Sometimes, it’s nice to laugh at yourself.
I grew up in Northeastern Pennsylvania, and the local dialect has long been a source of fascination for me. My grandmother’s linguistic idiosyncrasies, from “heyna” to “up the line,” were always a curiosity and sometimes an embarrassment (I thought green peppers were “mangoes” until I went to college, and even then one could still find a “mangoes” sign above the green peppers at a South Scranton supermarket.)
Thus, I was greatly amused when a friend sent me the link for “Heynabonics” on YouTube. According to an article in the Times Leader, the video was created by Chris O’Donnell. It has received nearly 90,000 hits as of this writing.
Some people get upset by teasing about the local dialect. I revel in it. The NEPA dialect is no more insulting than that of Philadelphia, Boston, New York or dozens of other places. Instead, it’s a sign of character.
It’s a sign of history. When the local newspaper carries a headline about officials who “sprag” construction, as it did a few years back, the writers themselves may not realize that the word is a largely local one hearkening back to the wooden planks that miners would use as friction brakes on a coal car.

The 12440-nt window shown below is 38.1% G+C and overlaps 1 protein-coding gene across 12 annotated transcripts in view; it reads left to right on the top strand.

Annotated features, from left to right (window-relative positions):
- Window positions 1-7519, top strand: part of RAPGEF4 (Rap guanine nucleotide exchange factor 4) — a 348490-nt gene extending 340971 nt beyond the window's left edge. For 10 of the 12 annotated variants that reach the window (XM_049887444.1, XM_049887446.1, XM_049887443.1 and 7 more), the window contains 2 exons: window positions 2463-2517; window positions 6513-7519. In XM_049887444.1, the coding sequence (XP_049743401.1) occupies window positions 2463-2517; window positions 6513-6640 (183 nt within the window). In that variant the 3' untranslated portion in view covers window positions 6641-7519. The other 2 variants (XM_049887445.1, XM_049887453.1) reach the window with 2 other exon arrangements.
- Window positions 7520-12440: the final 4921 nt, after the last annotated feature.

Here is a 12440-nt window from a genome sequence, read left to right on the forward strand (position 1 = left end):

It’s also a sign of Northeastern Pennsylvania’s ethnic heritage, with words and accents deriving from a blend of the Polish, Irish and Italian immigrants who built Scranton and surrounding communities. For example “three” becomes “tree” thanks to the influence of Polish and other Slavic immigrants, according to an article on answers.com.
As someone who grew up playing in the “column banks” (actually “culm banks”) even though my grandma said I “dursn’t” (dare not) do such a thing, it takes me back. Like many dialects, this one is fading and a part of me will be very sad to see it go.
(Edit: Heh, I just realized that my next door neighbor, John Puskar-Pasciewicz is actually in the video. He’s the one doodling in class, which is ironic given that his wife, Margaret, is a college professor.)